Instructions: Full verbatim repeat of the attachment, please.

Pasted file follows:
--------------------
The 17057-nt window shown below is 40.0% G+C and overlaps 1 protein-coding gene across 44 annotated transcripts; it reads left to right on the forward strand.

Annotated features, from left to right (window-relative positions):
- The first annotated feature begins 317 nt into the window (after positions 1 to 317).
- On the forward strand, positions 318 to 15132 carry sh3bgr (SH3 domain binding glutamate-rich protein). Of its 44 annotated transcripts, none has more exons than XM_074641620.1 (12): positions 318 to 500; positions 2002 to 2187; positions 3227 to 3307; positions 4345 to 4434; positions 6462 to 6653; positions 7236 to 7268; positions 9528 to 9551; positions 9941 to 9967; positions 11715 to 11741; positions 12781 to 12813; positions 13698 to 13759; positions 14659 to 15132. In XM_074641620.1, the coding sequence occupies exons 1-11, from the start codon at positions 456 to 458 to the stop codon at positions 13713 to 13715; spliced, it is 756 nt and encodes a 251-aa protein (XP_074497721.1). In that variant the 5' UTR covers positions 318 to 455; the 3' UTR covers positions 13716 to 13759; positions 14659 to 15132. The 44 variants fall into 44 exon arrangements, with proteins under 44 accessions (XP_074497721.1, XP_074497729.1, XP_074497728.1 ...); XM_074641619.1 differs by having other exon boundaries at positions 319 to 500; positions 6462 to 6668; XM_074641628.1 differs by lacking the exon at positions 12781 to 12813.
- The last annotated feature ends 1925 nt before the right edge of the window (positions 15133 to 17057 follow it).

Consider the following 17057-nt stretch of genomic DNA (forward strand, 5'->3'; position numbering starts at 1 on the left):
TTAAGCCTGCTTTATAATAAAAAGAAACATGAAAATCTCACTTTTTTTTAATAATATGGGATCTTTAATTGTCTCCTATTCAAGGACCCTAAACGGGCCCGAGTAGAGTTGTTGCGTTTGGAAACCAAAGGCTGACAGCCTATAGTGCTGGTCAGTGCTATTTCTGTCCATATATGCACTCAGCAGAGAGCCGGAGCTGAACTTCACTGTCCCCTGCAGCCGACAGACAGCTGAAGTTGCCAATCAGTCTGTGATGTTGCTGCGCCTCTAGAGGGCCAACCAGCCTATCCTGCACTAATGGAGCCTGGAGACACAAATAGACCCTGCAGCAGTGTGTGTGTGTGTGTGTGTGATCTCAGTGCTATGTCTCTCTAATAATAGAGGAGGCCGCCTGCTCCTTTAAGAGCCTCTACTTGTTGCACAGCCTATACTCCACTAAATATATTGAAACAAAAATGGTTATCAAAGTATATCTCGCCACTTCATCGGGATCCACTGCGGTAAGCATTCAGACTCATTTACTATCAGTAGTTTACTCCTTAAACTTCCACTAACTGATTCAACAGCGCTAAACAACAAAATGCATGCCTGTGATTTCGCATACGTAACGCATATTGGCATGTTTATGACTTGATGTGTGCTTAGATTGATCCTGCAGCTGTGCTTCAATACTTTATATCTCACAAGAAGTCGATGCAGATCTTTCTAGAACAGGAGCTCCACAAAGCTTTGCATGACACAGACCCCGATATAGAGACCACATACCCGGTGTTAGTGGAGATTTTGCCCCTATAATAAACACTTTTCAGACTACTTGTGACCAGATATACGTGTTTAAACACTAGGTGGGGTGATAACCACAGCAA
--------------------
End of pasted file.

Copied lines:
The 17057-nt window shown below is 40.0% G+C and overlaps 1 protein-coding gene across 44 annotated transcripts; it reads left to right on the forward strand.

Annotated features, from left to right (window-relative positions):
- The first annotated feature begins 317 nt into the window (after positions 1 to 317).
- On the forward strand, positions 318 to 15132 carry sh3bgr (SH3 domain binding glutamate-rich protein). Of its 44 annotated transcripts, none has more exons than XM_074641620.1 (12): positions 318 to 500; positions 2002 to 2187; positions 3227 to 3307; positions 4345 to 4434; positions 6462 to 6653; positions 7236 to 7268; positions 9528 to 9551; positions 9941 to 9967; positions 11715 to 11741; positions 12781 to 12813; positions 13698 to 13759; positions 14659 to 15132. In XM_074641620.1, the coding sequence occupies exons 1-11, from the start codon at positions 456 to 458 to the stop codon at positions 13713 to 13715; spliced, it is 756 nt and encodes a 251-aa protein (XP_074497721.1). In that variant the 5' UTR covers positions 318 to 455; the 3' UTR covers positions 13716 to 13759; positions 14659 to 15132. The 44 variants fall into 44 exon arrangements, with proteins under 44 accessions (XP_074497721.1, XP_074497729.1, XP_074497728.1 ...); XM_074641619.1 differs by having other exon boundaries at positions 319 to 500; positions 6462 to 6668; XM_074641628.1 differs by lacking the exon at positions 12781 to 12813.
- The last annotated feature ends 1925 nt before the right edge of the window (positions 15133 to 17057 follow it).

Consider the following 17057-nt stretch of genomic DNA (forward strand, 5'->3'; position numbering starts at 1 on the left):
TTAAGCCTGCTTTATAATAAAAAGAAACATGAAAATCTCACTTTTTTTTAATAATATGGGATCTTTAATTGTCTCCTATTCAAGGACCCTAAACGGGCCCGAGTAGAGTTGTTGCGTTTGGAAACCAAAGGCTGACAGCCTATAGTGCTGGTCAGTGCTATTTCTGTCCATATATGCACTCAGCAGAGAGCCGGAGCTGAACTTCACTGTCCCCTGCAGCCGACAGACAGCTGAAGTTGCCAATCAGTCTGTGATGTTGCTGCGCCTCTAGAGGGCCAACCAGCCTATCCTGCACTAATGGAGCCTGGAGACACAAATAGACCCTGCAGCAGTGTGTGTGTGTGTGTGTGTGATCTCAGTGCTATGTCTCTCTAATAATAGAGGAGGCCGCCTGCTCCTTTAAGAGCCTCTACTTGTTGCACAGCCTATACTCCACTAAATATATTGAAACAAAAATGGTTATCAAAGTATATCTCGCCACTTCATCGGGATCCACTGCGGTAAGCATTCAGACTCATTTACTATCAGTAGTTTACTCCTTAAACTTCCACTAACTGATTCAACAGCGCTAAACAACAAAATGCATGCCTGTGATTTCGCATACGTAACGCATATTGGCATGTTTATGACTTGATGTGTGCTTAGATTGATCCTGCAGCTGTGCTTCAATACTTTATATCTCACAAGAAGTCGATGCAGATCTTTCTAGAACAGGAGCTCCACAAAGCTTTGCATGACACAGACCCCGATATAGAGACCACATACCCGGTGTTAGTGGAGATTTTGCCCCTATAATAAACACTTTTCAGACTACTTGTGACCAGATATACGTGTTTAAACACTAGGTGGGGTGATAACCACAGCAA